What Goes Into Beer

pouring beer into glass from bottle

Beer is a beverage enjoyed all around the world.  It is one of the oldest and most widely drank beverages across the globe.  The earliest evidence of beer fermentation consists of a 13,000 year old residues of a beer from an archeological study with the consistency of gruel (gross!).  Nowadays we know that beer is manufactured in large breweries and overseen by well qualified brew masters or at home since it was made legal under the Reagan administration, but have you ever sat down and thought how beer is actually made?

Ingredients

The ingredients of beer are traditionally water, malted barley, yeast, and hops.  Starch sources may be mixed with a secondary type of starch such as rice, sugar, or maize (corn) used to complement the barley and are often referred to as adjunct especially when they are used as a less expensive alternative to malted barley.  Other starch sources exist in place of barley but are much less used but these include millet, sorghum and cassava root in Africa, potato in Brazil, agave in Mexico, along with several others.  The starch ingredients are known as the “mash ingredients” and form the basis of the fermentation process and thus a major key in the strength and flavor of the beer.  Beer that is gluten-free will use sorghum as a mash ingredient without the use of any barley.  Hops refers to the flower of the hop vine and is used in the flavoring and preservation of most commercial beers these days.  The hops provide a bitterness to offset the sweetness of the malted barley.  Hops can also give beer a floral and citrus like flavor and aroma.  The acidity in hops will also add as a preservative for the beer.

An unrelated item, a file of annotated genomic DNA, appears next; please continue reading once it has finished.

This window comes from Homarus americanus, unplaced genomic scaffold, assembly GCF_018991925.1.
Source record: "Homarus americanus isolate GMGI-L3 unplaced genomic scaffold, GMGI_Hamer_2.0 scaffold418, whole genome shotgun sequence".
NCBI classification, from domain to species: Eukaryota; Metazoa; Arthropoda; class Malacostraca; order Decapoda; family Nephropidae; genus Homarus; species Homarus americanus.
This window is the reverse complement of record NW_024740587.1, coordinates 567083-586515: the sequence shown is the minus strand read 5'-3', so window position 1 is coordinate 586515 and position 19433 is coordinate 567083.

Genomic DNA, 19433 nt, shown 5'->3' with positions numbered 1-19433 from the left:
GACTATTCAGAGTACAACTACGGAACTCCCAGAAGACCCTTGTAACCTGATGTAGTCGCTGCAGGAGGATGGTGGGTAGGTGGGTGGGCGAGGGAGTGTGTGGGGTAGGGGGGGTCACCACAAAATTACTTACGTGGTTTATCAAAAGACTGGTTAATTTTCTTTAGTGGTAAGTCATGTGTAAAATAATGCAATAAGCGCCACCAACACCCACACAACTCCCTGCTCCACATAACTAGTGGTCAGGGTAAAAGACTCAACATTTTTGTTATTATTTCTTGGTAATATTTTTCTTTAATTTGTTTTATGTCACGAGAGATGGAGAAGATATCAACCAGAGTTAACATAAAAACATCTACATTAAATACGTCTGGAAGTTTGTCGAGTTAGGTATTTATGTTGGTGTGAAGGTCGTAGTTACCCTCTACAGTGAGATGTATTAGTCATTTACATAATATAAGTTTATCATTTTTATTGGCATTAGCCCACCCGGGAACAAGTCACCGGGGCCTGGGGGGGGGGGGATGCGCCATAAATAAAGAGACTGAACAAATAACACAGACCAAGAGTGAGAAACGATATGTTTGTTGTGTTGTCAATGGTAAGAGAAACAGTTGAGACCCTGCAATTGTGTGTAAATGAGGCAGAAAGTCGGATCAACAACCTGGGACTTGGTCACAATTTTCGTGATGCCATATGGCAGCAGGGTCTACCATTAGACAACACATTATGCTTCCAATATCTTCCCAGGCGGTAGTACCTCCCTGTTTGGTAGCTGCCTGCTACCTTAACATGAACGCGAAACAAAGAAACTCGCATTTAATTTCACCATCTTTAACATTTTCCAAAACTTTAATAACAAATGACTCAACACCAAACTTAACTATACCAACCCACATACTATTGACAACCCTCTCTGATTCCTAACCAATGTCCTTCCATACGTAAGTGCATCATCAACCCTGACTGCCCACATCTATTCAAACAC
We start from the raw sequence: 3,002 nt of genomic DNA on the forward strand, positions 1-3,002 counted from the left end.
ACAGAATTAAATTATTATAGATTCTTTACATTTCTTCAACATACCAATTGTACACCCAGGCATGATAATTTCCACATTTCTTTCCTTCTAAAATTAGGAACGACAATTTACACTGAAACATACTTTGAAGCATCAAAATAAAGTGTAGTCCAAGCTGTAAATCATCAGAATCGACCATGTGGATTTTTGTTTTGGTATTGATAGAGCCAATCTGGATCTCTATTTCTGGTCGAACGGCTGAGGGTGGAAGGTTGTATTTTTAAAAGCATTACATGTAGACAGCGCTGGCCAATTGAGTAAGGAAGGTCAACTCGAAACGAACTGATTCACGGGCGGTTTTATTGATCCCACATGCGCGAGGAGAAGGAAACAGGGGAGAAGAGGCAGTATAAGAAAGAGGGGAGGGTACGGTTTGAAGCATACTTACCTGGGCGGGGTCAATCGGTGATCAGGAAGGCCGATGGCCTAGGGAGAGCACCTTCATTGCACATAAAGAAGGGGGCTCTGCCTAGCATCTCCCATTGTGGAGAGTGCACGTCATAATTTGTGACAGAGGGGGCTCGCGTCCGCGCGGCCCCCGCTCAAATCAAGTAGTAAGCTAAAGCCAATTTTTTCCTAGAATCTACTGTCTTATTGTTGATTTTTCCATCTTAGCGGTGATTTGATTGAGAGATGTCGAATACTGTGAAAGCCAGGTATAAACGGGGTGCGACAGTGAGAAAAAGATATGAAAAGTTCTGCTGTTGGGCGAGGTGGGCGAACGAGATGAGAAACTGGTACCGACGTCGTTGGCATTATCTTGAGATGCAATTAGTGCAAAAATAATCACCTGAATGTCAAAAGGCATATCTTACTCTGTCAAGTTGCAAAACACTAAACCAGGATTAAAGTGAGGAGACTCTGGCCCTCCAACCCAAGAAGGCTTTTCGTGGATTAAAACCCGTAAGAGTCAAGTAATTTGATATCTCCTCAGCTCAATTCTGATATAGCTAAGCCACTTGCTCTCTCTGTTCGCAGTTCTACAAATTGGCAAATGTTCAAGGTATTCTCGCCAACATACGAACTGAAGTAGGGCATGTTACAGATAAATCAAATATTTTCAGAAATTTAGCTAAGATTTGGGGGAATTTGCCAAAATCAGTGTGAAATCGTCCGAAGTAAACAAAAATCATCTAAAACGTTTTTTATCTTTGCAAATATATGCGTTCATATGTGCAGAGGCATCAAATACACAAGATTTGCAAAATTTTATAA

foaming beer in glass

Brewing Industry

Brewing has become a massive industry over the past 50 years or so.  The major players in the industry are Anheuser-Bush InBev, SABMiller, and Heineken International.  They are largest to smallest in the order listed above.  Several mergers since 2000 have formed these mega corporations snatching up breweries of all sizes.  Barely registering on the radar are microbreweries.  These breweries are usually characterized by producing usually less than 15,000 barrels of beer each year though this varies by various municipality.  Many microbreweries incorporate a pub reclassifying these establishments as brewpubs.  They are often under the same restrictions as microbreweries but may have a little bit of leeway on how they sell their product in their own building.  Traditional microbreweries are often forced to sell through distributors which can make the barrier to entry much higher than originally thought when someone starts.  Restrictions around brewing at home were lifted under the Reagan administration in 1978 though individual states within the United States are free to pass laws legislating the activity as they see fit.

Regardless of type of beer you drink or how often or for what purpose we urge you to drink responsibly and never drink and drive.